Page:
Gaëlle says she gets enormous satisfaction from seeing customers seated around her “table d’hote’ sharing, learning and discussing Mediterranean cuisine, olive oil, and food -    all principles of the Mediterranean diet.   She says’ there’s nothing more rewarding than sharing your passion.’

The couple opted for a pasta dish, a Provençal specialty 'Pate a la Poutargeus' followed by a 'fondant au chocolat' made with extra virgin olive oil AOP from the Baux de Provence.
The verdict?


A superb experience, they said.
“We were shy and nervous to sip and slurp the oils as we started the tasting but Gaëlle is an excellent hostess, with an infectious laugh, and a talent for putting her guests at ease. You couldn’t ask for a better teacher.” 



Wednesday, August 10, 2016

Why We Should be Concerned About Olive Tree Diseases

Olive fly Bactrocera oleae and the bacteria Xylella fastidiosa are serious concerns for olive growers. Tearing down thousands of olive trees because of disease is devastating for the   environment.

 I recently talked to Fabienne Maestracci a talented olive grower from Bonifacio the southernmost tip of Corsica. We talked mostly about her winning both gold and silver medals for her harvesting of Corsican olive oils. Understandably, she was thrilled to win the awards but what I found alarming was the fear she expressed over the dreaded Xylella fastidiosa.   The disease was  spotted for  the first time near her orchard around this time last year causing   great concern in France’s Isle de la Beauté . Thankfully the infected plants were destroyed.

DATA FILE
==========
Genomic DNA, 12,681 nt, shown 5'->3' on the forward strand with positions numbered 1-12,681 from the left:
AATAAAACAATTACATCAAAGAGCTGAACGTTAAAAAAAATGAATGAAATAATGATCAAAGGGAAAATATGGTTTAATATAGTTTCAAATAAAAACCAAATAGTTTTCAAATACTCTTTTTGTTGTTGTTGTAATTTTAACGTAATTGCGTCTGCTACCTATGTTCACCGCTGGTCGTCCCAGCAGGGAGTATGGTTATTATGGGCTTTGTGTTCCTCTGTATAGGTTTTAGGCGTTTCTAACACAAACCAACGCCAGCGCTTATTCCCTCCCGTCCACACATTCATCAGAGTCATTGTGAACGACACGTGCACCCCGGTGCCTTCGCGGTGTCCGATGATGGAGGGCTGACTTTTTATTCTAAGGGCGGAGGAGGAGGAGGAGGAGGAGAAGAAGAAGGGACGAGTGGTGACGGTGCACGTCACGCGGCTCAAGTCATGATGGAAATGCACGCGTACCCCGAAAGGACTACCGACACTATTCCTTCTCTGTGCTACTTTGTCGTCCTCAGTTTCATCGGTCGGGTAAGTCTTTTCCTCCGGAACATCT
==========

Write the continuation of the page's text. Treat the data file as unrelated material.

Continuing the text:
However, Fabienne feels that “the danger would always be there” and says  that more can  be done to control plants being imported. It seems Xyella fastidious came to Europe via an infected plant that came  from Costa Rica.

Olive growers already have the olive fly to worry about.  Known as Bactrocera oleae, the invasion takes place when the female olive fly lays its eggs in the fruit, just under the skin. The fruit rots fall to the ground prematurely and cannot be used.   Olive growers know that if they don’t adopt a reliable fruit control program they can easily lose all their fruit. To make matters worse, these last few years we’ve been having mild winters and humid summers ideal thriving conditions for the olive fly.